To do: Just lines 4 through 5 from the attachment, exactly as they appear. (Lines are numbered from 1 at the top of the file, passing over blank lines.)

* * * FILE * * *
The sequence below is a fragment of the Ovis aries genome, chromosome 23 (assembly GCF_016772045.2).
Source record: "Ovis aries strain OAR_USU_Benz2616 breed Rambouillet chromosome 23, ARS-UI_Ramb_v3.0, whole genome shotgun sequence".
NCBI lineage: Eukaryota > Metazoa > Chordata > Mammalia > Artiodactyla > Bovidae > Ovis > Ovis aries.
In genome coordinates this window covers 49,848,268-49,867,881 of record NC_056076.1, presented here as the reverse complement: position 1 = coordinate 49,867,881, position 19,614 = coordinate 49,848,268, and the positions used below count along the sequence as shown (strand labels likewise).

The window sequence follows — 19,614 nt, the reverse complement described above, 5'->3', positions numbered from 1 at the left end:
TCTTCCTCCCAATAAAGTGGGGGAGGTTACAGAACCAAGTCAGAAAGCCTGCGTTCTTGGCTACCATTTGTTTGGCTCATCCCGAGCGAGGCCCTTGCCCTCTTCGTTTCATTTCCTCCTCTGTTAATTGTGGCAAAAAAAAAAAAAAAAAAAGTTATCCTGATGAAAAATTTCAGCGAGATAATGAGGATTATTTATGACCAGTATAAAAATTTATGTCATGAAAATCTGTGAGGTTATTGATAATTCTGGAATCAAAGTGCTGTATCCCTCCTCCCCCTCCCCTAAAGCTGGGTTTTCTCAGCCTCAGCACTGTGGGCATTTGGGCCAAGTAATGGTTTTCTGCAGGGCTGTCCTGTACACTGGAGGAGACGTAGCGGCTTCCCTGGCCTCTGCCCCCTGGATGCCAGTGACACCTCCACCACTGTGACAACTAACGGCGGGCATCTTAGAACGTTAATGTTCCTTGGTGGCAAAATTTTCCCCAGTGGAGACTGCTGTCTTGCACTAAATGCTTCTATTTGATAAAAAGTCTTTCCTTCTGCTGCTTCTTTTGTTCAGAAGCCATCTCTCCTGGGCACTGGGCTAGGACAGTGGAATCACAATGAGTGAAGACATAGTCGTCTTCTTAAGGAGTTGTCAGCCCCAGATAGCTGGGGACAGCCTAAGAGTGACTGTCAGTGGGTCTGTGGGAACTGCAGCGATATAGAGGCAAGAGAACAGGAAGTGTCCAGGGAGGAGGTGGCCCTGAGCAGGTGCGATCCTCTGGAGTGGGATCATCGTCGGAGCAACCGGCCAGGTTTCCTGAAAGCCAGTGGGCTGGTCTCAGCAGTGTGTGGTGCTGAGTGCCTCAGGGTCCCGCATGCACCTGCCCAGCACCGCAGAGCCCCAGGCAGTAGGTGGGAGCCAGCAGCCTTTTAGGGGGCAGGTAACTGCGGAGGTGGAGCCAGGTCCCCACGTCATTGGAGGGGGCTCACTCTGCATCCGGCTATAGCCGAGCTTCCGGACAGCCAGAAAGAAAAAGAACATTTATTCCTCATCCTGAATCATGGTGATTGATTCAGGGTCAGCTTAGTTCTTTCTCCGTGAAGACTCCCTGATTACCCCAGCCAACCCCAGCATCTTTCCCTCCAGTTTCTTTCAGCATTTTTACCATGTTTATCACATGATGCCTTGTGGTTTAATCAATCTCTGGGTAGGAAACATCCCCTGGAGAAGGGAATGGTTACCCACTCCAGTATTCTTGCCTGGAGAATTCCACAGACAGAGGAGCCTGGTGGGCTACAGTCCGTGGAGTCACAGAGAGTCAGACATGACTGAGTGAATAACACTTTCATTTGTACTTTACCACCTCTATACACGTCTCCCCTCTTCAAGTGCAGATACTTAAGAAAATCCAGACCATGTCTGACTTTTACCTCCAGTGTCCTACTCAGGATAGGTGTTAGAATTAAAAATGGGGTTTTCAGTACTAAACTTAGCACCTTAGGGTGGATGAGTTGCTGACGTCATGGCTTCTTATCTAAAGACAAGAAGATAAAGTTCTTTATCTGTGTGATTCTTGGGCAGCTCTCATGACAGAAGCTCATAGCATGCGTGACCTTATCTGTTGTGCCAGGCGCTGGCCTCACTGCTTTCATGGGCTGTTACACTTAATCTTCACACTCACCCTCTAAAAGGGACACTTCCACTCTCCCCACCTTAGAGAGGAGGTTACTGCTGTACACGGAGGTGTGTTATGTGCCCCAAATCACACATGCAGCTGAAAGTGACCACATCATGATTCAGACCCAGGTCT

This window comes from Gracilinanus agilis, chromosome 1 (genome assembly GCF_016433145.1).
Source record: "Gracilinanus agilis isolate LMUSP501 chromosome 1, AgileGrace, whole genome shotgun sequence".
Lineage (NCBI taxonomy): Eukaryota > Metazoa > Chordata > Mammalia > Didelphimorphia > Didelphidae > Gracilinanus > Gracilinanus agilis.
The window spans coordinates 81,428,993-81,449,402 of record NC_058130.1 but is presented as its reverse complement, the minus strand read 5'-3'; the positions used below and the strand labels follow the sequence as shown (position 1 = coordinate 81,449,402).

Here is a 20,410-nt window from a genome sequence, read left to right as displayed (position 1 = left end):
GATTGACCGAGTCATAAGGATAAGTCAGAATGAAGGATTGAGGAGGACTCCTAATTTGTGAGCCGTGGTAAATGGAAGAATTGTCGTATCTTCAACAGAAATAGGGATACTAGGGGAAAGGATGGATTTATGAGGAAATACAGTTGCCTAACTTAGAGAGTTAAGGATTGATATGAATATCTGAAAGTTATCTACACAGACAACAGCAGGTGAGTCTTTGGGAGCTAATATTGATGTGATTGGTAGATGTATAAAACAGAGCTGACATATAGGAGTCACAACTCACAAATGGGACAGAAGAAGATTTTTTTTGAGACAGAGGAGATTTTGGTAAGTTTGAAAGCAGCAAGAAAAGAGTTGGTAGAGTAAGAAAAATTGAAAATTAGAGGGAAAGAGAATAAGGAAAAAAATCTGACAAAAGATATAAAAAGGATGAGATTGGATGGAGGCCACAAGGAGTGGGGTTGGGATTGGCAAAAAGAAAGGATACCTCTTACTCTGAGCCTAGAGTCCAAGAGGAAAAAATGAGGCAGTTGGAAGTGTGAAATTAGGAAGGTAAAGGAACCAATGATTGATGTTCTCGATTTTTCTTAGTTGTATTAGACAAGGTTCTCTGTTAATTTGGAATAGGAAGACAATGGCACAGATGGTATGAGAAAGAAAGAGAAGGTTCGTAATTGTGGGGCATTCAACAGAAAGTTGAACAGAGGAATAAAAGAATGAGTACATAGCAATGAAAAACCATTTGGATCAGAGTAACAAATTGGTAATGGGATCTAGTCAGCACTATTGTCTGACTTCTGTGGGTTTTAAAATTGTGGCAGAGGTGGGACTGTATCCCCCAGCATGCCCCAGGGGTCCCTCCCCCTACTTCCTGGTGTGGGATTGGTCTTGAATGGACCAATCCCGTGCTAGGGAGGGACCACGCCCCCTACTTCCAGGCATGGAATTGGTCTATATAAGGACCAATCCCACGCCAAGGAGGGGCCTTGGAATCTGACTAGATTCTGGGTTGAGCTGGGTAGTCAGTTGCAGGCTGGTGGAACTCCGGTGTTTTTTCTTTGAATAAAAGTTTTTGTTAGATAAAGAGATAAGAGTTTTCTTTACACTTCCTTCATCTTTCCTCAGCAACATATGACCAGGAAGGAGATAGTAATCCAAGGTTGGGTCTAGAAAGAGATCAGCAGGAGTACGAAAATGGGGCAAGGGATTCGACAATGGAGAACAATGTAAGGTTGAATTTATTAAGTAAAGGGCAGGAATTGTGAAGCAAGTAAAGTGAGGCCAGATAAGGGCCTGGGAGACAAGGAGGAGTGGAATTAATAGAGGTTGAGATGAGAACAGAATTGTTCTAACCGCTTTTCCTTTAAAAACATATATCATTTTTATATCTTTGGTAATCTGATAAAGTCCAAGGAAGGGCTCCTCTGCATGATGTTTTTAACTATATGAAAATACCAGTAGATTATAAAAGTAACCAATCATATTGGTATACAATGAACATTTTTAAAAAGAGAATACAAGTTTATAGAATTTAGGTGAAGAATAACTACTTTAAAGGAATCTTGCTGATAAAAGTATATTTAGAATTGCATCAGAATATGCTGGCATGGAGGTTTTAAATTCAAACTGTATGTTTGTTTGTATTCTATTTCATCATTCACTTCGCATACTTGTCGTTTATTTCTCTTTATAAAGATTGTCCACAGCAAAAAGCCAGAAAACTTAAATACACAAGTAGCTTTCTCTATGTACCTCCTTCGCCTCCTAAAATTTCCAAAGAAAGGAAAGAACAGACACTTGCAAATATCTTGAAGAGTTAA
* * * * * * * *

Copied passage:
In genome coordinates this window covers 49,848,268-49,867,881 of record NC_056076.1, presented here as the reverse complement: position 1 = coordinate 49,867,881, position 19,614 = coordinate 49,848,268, and the positions used below count along the sequence as shown (strand labels likewise).

The window sequence follows — 19,614 nt, the reverse complement described above, 5'->3', positions numbered from 1 at the left end: